COVID-19 has shifted our world, and there have been a lot of changes in the last six months. No matter where we stay, no matter what background we come from, or how old we are, something this event has affected us all. Some communities have come together, and networks of support have formed for each other.
That is wonderful to see. At the same time, many institutions mandated to serve people have failed to fully utilize the wealth of abilities and support structures that already exist. International development is an example of this. Well, it is time for that to change. When it comes to fighting poverty, conflict and other problems, we often mistake identifying individuals or groups as being vulnerable. It portrays these people as weak, helpless and passive.
This type of language can also lead to ineffective or inappropriate policy and programming. One prime example is our tendency to categorize women as vulnerable groups needing special protection or assistance. We need better language the better describe men and women in our work.
The United Nations Development Programme (UNDP) is always working to better the world through efforts with many different partners. However, one of the major problems UNDP faces is the use of terminology that holds them back in their work. Most notably, this issue comes up when describing certain groups as “vulnerable. Change is hard: we’re used to our ways, and sometimes it’s easier to stay in your lane.
Change can be especially scary when you don’t understand how that change will affect you, as with the empowerment of women and marginalized groups. It can also apply to companies that try to use underrepresented groups in their marketing efforts: when they fail to understand their audience, they misfire with campaigns intended for empowerment, criticism, or even mockery.
The U.N. Sustainable Development Goals (SDGs) are the biggest change to the conversation about world poverty since the first-millennium development goals (MDGs) started way back in 1990. While the SDGs don’t bring a new approach, they add a new layer to our understanding of how we should look at ending world poverty, and it all comes down to how we see the people who are living in poverty.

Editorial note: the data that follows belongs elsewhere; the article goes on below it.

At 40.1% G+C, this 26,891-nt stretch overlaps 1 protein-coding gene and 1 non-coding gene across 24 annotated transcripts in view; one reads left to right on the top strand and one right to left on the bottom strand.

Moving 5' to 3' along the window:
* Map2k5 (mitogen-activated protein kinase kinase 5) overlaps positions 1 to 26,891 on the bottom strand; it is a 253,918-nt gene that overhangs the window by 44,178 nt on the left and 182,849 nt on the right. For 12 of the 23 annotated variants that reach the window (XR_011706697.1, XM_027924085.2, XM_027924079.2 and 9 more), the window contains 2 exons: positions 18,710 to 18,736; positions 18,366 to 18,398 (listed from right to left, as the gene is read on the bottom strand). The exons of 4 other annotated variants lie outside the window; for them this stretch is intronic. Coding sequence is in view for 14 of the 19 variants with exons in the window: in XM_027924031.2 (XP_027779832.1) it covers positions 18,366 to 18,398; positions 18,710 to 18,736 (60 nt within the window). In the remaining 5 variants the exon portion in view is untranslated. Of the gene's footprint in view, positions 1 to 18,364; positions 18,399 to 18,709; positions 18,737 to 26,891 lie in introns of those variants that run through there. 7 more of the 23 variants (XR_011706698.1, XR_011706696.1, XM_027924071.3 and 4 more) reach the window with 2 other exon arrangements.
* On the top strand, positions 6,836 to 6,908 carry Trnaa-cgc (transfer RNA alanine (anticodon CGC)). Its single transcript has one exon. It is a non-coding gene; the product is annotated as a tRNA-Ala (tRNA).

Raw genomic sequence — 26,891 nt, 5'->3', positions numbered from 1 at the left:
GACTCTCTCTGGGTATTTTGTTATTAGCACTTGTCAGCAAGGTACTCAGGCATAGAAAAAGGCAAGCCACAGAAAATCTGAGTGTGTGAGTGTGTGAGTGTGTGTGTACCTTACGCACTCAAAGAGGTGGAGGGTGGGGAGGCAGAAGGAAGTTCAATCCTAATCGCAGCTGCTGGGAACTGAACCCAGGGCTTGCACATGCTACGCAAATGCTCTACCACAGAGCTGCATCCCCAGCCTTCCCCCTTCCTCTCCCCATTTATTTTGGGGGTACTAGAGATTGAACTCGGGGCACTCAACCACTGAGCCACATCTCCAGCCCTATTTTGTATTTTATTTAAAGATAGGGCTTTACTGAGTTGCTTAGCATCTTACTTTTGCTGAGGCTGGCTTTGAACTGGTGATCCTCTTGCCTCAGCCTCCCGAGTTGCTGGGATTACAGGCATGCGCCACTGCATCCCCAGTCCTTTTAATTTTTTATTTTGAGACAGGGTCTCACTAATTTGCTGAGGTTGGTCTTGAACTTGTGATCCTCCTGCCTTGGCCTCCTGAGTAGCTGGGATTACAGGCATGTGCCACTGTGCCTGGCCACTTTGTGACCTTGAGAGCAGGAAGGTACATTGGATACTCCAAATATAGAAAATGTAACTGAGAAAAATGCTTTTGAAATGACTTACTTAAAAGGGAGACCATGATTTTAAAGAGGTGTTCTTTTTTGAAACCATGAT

Implementations on making the world a better place
Organizations that aim to provide aid to vulnerable populations must search for new ways of identifying and helping people in the developing world. For example, using terms like ‘the vulnerable’ and ‘the weak’ to describe people who need help is no longer acceptable. This language is archaic and objectifies people living in poverty by suggesting that they are not powerful enough to change their own lives without external support.
Words are powerful. They shape how we see the world and influence how we act within it. When we describe people by their circumstances, rather than seeing them as individuals with hopes and dreams, we rob them of their dignity. Students looking for essays on this topic can ask the writers available online to dissertation writing service uk, and they will tailor a perfect essay with more information.
It is time for us to change your narrative from vulnerability to empowerment. Start by changing the words you use. Language has a habit of shaping our reality, whether or not we want it. When the United Nations defines people by their circumstances, they fail to engage with them as multidimensional beings with aspirations and agency.